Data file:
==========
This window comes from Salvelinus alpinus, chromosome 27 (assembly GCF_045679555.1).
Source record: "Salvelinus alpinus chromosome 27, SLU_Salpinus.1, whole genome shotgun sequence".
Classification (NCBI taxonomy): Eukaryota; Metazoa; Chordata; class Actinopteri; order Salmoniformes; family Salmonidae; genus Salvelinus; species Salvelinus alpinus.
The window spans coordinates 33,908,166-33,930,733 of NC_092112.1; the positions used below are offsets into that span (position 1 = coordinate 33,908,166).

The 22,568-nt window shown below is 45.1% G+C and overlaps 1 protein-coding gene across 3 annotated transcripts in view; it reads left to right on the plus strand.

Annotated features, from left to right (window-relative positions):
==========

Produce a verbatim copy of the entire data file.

This window comes from Salvelinus alpinus, chromosome 27 (assembly GCF_045679555.1).
Source record: "Salvelinus alpinus chromosome 27, SLU_Salpinus.1, whole genome shotgun sequence".
Classification (NCBI taxonomy): Eukaryota; Metazoa; Chordata; class Actinopteri; order Salmoniformes; family Salmonidae; genus Salvelinus; species Salvelinus alpinus.
The window spans coordinates 33,908,166-33,930,733 of NC_092112.1; the positions used below are offsets into that span (position 1 = coordinate 33,908,166).

The 22,568-nt window shown below is 45.1% G+C and overlaps 1 protein-coding gene across 3 annotated transcripts in view; it reads left to right on the plus strand.

Annotated features, from left to right (window-relative positions):